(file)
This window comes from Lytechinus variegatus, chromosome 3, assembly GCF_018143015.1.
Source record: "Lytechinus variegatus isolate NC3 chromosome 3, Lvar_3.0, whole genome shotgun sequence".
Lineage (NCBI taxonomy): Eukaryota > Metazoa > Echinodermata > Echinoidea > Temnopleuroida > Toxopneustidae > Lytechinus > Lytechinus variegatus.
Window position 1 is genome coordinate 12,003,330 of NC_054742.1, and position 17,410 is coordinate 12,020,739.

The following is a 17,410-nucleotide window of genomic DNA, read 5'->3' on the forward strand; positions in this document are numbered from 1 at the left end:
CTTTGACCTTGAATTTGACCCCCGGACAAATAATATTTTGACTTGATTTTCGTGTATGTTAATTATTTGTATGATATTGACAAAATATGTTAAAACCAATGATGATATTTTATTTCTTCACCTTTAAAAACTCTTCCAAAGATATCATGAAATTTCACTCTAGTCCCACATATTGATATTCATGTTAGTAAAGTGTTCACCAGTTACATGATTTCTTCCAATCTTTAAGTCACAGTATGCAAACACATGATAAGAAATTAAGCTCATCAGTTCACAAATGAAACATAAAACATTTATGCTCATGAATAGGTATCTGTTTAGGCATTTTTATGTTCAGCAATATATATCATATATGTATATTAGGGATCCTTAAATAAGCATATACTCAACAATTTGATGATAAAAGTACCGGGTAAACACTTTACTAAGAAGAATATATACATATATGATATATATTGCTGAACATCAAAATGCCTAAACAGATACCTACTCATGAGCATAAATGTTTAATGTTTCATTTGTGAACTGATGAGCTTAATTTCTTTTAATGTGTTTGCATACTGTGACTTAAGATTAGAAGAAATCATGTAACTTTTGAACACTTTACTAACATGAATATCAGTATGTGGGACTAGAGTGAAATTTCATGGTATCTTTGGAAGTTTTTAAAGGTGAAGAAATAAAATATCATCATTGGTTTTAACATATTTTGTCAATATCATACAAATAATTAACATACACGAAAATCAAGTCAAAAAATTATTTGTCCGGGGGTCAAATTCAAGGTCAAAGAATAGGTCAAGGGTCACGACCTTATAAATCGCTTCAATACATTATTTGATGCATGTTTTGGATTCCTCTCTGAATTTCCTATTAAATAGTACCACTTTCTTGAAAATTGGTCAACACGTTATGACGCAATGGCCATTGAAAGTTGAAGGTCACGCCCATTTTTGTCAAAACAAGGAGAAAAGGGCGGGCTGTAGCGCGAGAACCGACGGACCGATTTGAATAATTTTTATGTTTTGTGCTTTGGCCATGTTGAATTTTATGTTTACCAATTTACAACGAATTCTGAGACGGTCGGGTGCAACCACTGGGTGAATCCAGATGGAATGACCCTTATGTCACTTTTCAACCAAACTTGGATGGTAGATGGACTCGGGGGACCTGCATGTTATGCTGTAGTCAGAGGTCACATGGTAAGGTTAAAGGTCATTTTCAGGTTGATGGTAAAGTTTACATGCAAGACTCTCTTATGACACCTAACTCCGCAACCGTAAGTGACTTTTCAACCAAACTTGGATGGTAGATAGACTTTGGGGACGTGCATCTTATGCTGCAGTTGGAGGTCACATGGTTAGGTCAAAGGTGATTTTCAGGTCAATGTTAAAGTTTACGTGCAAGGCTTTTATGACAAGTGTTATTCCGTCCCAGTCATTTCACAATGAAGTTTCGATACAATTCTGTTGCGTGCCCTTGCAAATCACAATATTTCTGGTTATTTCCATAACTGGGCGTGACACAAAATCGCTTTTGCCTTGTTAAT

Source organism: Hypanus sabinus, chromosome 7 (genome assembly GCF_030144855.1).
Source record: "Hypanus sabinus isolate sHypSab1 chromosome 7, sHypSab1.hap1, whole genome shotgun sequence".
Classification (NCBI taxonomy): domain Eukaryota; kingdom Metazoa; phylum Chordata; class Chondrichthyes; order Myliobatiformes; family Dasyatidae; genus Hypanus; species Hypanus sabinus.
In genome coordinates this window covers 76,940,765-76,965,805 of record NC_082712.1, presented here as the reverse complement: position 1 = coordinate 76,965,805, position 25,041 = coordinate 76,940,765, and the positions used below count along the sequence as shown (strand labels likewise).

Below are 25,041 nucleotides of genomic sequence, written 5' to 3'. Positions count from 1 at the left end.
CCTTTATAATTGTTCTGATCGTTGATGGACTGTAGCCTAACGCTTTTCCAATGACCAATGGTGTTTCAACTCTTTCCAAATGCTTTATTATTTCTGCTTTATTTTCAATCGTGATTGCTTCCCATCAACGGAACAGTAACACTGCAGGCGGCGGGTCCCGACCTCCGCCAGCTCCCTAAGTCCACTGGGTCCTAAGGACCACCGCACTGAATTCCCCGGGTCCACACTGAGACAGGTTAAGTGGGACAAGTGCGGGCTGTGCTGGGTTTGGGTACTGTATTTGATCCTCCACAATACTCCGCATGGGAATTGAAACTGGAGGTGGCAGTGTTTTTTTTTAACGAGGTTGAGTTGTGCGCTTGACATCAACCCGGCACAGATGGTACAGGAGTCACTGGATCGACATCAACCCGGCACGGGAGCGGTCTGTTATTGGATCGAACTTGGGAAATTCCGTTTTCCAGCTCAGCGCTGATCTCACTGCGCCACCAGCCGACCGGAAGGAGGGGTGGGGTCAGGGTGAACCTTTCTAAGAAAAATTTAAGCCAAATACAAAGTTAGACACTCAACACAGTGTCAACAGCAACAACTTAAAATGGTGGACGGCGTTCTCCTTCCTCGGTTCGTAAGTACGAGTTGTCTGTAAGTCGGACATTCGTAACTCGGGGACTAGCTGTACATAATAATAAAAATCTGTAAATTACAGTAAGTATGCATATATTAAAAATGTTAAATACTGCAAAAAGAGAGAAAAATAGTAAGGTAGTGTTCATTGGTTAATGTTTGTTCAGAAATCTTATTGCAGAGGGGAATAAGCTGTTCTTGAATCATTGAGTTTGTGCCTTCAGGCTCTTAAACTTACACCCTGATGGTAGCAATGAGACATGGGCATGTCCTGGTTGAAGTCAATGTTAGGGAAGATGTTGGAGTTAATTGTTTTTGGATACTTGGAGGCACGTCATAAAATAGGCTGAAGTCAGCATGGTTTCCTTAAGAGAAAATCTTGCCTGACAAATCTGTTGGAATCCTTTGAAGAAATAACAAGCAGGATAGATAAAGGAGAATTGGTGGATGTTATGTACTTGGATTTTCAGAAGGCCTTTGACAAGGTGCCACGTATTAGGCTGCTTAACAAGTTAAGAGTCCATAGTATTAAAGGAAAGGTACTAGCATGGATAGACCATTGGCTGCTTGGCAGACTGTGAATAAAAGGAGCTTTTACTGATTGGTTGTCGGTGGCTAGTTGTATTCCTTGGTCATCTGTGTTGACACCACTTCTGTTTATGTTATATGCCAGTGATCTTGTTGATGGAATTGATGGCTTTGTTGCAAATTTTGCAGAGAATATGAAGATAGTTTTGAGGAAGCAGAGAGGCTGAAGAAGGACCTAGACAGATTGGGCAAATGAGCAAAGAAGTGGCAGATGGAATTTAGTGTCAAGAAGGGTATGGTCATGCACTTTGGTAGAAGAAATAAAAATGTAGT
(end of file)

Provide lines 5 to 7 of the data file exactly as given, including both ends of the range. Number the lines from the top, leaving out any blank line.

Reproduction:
The following is a 17,410-nucleotide window of genomic DNA, read 5'->3' on the forward strand; positions in this document are numbered from 1 at the left end:
CTTTGACCTTGAATTTGACCCCCGGACAAATAATATTTTGACTTGATTTTCGTGTATGTTAATTATTTGTATGATATTGACAAAATATGTTAAAACCAATGATGATATTTTATTTCTTCACCTTTAAAAACTCTTCCAAAGATATCATGAAATTTCACTCTAGTCCCACATATTGATATTCATGTTAGTAAAGTGTTCACCAGTTACATGATTTCTTCCAATCTTTAAGTCACAGTATGCAAACACATGATAAGAAATTAAGCTCATCAGTTCACAAATGAAACATAAAACATTTATGCTCATGAATAGGTATCTGTTTAGGCATTTTTATGTTCAGCAATATATATCATATATGTATATTAGGGATCCTTAAATAAGCATATACTCAACAATTTGATGATAAAAGTACCGGGTAAACACTTTACTAAGAAGAATATATACATATATGATATATATTGCTGAACATCAAAATGCCTAAACAGATACCTACTCATGAGCATAAATGTTTAATGTTTCATTTGTGAACTGATGAGCTTAATTTCTTTTAATGTGTTTGCATACTGTGACTTAAGATTAGAAGAAATCATGTAACTTTTGAACACTTTACTAACATGAATATCAGTATGTGGGACTAGAGTGAAATTTCATGGTATCTTTGGAAGTTTTTAAAGGTGAAGAAATAAAATATCATCATTGGTTTTAACATATTTTGTCAATATCATACAAATAATTAACATACACGAAAATCAAGTCAAAAAATTATTTGTCCGGGGGTCAAATTCAAGGTCAAAGAATAGGTCAAGGGTCACGACCTTATAAATCGCTTCAATACATTATTTGATGCATGTTTTGGATTCCTCTCTGAATTTCCTATTAAATAGTACCACTTTCTTGAAAATTGGTCAACACGTTATGACGCAATGGCCATTGAAAGTTGAAGGTCACGCCCATTTTTGTCAAAACAAGGAGAAAAGGGCGGGCTGTAGCGCGAGAACCGACGGACCGATTTGAATAATTTTTATGTTTTGTGCTTTGGCCATGTTGAATTTTATGTTTACCAATTTACAACGAATTCTGAGACGGTCGGGTGCAACCACTGGGTGAATCCAGATGGAATGACCCTTATGTCACTTTTCAACCAAACTTGGATGGTAGATGGACTCGGGGGACCTGCATGTTATGCTGTAGTCAGAGGTCACATGGTAAGGTTAAAGGTCATTTTCAGGTTGATGGTAAAGTTTACATGCAAGACTCTCTTATGACACCTAACTCCGCAACCGTAAGTGACTTTTCAACCAAACTTGGATGGTAGATAGACTTTGGGGACGTGCATCTTATGCTGCAGTTGGAGGTCACATGGTTAGGTCAAAGGTGATTTTCAGGTCAATGTTAAAGTTTACGTGCAAGGCTTTTATGACAAGTGTTATTCCGTCCCAGTCATTTCACAATGAAGTTTCGATACAATTCTGTTGCGTGCCCTTGCAAATCACAATATTTCTGGTTATTTCCATAACTGGGCGTGACACAAAATCGCTTTTGCCTTGTTAAT

Source organism: Hypanus sabinus, chromosome 7 (genome assembly GCF_030144855.1).